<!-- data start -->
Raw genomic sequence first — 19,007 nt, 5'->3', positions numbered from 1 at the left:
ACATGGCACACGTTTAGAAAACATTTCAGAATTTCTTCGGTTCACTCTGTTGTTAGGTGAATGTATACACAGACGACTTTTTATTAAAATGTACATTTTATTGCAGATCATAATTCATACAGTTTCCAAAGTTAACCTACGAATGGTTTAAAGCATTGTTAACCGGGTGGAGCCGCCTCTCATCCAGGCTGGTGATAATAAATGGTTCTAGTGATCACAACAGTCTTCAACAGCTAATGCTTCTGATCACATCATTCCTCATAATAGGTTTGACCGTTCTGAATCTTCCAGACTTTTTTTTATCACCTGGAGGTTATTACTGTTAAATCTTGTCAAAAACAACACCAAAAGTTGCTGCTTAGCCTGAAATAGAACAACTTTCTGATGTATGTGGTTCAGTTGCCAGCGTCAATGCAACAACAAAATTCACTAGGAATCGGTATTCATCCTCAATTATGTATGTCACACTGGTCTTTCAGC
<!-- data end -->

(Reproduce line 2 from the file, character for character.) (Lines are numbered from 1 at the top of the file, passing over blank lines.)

ACATGGCACACGTTTAGAAAACATTTCAGAATTTCTTCGGTTCACTCTGTTGTTAGGTGAATGTATACACAGACGACTTTTTATTAAAATGTACATTTTATTGCAGATCATAATTCATACAGTTTCCAAAGTTAACCTACGAATGGTTTAAAGCATTGTTAACCGGGTGGAGCCGCCTCTCATCCAGGCTGGTGATAATAAATGGTTCTAGTGATCACAACAGTCTTCAACAGCTAATGCTTCTGATCACATCATTCCTCATAATAGGTTTGACCGTTCTGAATCTTCCAGACTTTTTTTTATCACCTGGAGGTTATTACTGTTAAATCTTGTCAAAAACAACACCAAAAGTTGCTGCTTAGCCTGAAATAGAACAACTTTCTGATGTATGTGGTTCAGTTGCCAGCGTCAATGCAACAACAAAATTCACTAGGAATCGGTATTCATCCTCAATTATGTATGTCACACTGGTCTTTCAGC